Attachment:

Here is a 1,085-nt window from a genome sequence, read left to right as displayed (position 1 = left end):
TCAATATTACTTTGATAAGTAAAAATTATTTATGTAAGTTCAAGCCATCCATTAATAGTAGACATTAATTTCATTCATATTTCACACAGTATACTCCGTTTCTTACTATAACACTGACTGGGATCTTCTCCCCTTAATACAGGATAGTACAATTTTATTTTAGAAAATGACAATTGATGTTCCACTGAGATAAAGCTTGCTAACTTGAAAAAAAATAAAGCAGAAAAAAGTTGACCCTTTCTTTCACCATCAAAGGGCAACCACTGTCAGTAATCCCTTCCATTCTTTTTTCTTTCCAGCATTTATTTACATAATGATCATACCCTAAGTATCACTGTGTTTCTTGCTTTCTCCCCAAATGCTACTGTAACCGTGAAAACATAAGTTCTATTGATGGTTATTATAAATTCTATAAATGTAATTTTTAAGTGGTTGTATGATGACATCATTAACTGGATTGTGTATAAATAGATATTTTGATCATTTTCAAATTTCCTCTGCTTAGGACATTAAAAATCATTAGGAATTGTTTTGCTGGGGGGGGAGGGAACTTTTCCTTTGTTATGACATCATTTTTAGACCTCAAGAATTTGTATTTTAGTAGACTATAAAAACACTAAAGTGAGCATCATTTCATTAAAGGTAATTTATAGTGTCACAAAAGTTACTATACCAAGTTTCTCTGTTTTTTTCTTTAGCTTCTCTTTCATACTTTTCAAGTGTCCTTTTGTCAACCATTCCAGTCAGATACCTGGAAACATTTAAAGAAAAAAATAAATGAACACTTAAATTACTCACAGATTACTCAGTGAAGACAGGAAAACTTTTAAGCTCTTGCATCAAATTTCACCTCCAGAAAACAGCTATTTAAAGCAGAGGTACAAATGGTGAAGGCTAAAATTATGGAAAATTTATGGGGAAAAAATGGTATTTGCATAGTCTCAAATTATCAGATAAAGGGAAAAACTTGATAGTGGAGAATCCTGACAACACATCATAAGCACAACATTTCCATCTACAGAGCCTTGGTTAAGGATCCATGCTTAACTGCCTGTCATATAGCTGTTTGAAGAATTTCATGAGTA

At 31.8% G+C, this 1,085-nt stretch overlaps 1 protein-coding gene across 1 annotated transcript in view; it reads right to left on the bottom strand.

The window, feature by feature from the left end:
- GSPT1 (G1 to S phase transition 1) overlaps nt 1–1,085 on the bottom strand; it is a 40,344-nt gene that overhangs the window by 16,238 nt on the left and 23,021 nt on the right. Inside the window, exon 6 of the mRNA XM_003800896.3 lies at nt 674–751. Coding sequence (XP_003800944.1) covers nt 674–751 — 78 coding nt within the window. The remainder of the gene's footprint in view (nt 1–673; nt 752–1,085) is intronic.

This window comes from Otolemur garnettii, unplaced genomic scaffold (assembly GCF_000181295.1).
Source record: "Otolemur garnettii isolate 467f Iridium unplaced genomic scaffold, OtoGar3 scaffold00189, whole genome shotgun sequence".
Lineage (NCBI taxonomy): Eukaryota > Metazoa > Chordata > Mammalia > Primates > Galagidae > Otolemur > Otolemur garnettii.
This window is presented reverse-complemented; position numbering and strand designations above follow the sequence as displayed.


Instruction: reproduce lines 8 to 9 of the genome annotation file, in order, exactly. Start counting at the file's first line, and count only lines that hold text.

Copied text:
Lineage (NCBI taxonomy): Eukaryota > Metazoa > Chordata > Mammalia > Primates > Galagidae > Otolemur > Otolemur garnettii.
This window is presented reverse-complemented; position numbering and strand designations above follow the sequence as displayed.